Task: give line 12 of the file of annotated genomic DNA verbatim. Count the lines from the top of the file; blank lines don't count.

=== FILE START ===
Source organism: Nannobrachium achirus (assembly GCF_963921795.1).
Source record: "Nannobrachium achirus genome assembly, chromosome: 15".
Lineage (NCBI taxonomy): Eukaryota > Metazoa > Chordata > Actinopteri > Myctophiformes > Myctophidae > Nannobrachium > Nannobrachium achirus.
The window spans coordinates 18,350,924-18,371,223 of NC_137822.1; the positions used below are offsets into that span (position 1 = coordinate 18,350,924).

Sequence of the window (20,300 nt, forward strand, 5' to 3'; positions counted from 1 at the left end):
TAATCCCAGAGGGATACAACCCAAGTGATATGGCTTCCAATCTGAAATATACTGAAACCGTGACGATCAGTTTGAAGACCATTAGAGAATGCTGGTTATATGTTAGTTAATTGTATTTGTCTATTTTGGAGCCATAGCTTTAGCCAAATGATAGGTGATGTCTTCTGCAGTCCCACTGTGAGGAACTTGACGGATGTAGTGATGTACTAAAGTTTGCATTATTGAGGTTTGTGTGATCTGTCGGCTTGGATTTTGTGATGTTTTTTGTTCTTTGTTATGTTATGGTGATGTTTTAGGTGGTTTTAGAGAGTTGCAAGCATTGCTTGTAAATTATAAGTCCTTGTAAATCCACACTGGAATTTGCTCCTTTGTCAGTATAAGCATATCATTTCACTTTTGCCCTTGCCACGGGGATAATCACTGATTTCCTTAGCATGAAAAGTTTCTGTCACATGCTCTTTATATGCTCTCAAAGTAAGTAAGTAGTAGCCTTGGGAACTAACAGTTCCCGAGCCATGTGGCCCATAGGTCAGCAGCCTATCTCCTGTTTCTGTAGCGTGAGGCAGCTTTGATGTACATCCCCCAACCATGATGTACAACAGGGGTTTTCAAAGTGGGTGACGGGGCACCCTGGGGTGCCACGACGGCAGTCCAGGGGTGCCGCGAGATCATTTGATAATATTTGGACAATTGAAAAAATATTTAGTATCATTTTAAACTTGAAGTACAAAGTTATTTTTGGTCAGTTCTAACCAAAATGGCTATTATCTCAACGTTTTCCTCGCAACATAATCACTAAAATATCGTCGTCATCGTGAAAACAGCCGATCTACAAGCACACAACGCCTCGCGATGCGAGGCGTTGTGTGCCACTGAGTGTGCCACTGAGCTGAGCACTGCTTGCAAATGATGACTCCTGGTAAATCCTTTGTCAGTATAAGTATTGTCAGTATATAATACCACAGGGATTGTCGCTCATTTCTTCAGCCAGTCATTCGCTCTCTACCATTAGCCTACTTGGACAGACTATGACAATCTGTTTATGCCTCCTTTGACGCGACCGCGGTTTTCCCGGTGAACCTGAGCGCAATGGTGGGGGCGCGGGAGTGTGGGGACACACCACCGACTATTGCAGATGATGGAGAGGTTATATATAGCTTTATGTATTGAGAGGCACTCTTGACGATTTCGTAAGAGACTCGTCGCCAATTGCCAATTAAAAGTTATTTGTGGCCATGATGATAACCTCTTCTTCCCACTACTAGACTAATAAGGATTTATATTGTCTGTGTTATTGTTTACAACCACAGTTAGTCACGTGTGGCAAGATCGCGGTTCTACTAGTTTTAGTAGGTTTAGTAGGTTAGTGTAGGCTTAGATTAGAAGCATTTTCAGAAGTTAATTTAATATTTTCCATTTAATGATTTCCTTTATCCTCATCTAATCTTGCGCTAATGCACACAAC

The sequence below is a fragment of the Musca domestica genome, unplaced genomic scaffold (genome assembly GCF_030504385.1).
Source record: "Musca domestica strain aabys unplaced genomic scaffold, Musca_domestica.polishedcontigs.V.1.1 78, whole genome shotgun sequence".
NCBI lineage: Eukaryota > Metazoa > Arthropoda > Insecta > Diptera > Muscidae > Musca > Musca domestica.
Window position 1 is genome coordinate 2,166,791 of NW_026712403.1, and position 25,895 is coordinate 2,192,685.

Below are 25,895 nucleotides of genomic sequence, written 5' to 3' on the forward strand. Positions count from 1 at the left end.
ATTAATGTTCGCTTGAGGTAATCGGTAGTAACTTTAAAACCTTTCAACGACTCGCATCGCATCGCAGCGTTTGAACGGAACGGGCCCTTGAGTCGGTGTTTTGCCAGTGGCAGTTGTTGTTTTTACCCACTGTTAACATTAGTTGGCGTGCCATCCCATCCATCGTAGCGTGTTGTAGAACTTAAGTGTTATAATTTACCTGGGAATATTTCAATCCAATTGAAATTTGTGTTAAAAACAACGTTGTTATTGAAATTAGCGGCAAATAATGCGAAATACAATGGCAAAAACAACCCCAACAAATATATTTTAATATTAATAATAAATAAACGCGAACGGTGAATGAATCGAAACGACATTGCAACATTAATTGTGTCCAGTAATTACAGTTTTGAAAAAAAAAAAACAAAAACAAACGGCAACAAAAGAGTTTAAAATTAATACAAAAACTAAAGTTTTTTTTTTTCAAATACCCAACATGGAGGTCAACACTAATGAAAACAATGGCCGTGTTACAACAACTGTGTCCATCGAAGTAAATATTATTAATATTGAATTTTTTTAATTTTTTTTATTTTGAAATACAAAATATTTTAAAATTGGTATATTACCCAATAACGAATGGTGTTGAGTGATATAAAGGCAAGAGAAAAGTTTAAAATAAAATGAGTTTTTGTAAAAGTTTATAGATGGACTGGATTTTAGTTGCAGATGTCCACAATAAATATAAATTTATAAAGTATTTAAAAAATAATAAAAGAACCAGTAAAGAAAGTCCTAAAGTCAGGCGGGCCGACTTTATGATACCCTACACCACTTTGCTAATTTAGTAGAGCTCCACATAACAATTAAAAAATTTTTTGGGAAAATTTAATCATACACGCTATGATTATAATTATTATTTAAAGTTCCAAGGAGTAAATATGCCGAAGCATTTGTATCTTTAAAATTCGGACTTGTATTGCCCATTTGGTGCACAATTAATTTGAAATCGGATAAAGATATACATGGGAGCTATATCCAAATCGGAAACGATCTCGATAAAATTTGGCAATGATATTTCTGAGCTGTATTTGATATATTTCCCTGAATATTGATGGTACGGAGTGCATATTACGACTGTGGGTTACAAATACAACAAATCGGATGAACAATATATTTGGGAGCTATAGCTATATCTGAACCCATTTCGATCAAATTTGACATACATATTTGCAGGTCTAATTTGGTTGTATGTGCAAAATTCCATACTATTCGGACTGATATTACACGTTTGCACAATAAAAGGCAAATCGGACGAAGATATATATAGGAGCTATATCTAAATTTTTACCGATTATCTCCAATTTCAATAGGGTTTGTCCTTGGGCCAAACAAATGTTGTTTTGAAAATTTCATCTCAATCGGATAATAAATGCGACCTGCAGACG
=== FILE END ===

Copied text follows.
ATTAATGTTCGCTTGAGGTAATCGGTAGTAACTTTAAAACCTTTCAACGACTCGCATCGCATCGCAGCGTTTGAACGGAACGGGCCCTTGAGTCGGTGTTTTGCCAGTGGCAGTTGTTGTTTTTACCCACTGTTAACATTAGTTGGCGTGCCATCCCATCCATCGTAGCGTGTTGTAGAACTTAAGTGTTATAATTTACCTGGGAATATTTCAATCCAATTGAAATTTGTGTTAAAAACAACGTTGTTATTGAAATTAGCGGCAAATAATGCGAAATACAATGGCAAAAACAACCCCAACAAATATATTTTAATATTAATAATAAATAAACGCGAACGGTGAATGAATCGAAACGACATTGCAACATTAATTGTGTCCAGTAATTACAGTTTTGAAAAAAAAAAAACAAAAACAAACGGCAACAAAAGAGTTTAAAATTAATACAAAAACTAAAGTTTTTTTTTTTCAAATACCCAACATGGAGGTCAACACTAATGAAAACAATGGCCGTGTTACAACAACTGTGTCCATCGAAGTAAATATTATTAATATTGAATTTTTTTAATTTTTTTTATTTTGAAATACAAAATATTTTAAAATTGGTATATTACCCAATAACGAATGGTGTTGAGTGATATAAAGGCAAGAGAAAAGTTTAAAATAAAATGAGTTTTTGTAAAAGTTTATAGATGGACTGGATTTTAGTTGCAGATGTCCACAATAAATATAAATTTATAAAGTATTTAAAAAATAATAAAAGAACCAGTAAAGAAAGTCCTAAAGTCAGGCGGGCCGACTTTATGATACCCTACACCACTTTGCTAATTTAGTAGAGCTCCACATAACAATTAAAAAATTTTTTGGGAAAATTTAATCATACACGCTATGATTATAATTATTATTTAAAGTTCCAAGGAGTAAATATGCCGAAGCATTTGTATCTTTAAAATTCGGACTTGTATTGCCCATTTGGTGCACAATTAATTTGAAATCGGATAAAGATATACATGGGAGCTATATCCAAATCGGAAACGATCTCGATAAAATTTGGCAATGATATTTCTGAGCTGTATTTGATATATTTCCCTGAATATTGATGGTACGGAGTGCATATTACGACTGTGGGTTACAAATACAACAAATCGGATGAACAATATATTTGGGAGCTATAGCTATATCTGAACCCATTTCGATCAAATTTGACATACATATTTGCAGGTCTAATTTGGTTGTATGTGCAAAATTCCATACTATTCGGACTGATATTACACGTTTGCACAATAAAAGGCAAATCGGACGAAGATATATATAGGAGCTATATCTAAATTTTTACCGATTATCTCCAATTTCAATAGGGTTTGTCCTTGGGCCAAACAAATGTTGTTTTGAAAATTTCATCTCAATCGGATAATAAATGCGACCTGCAGACG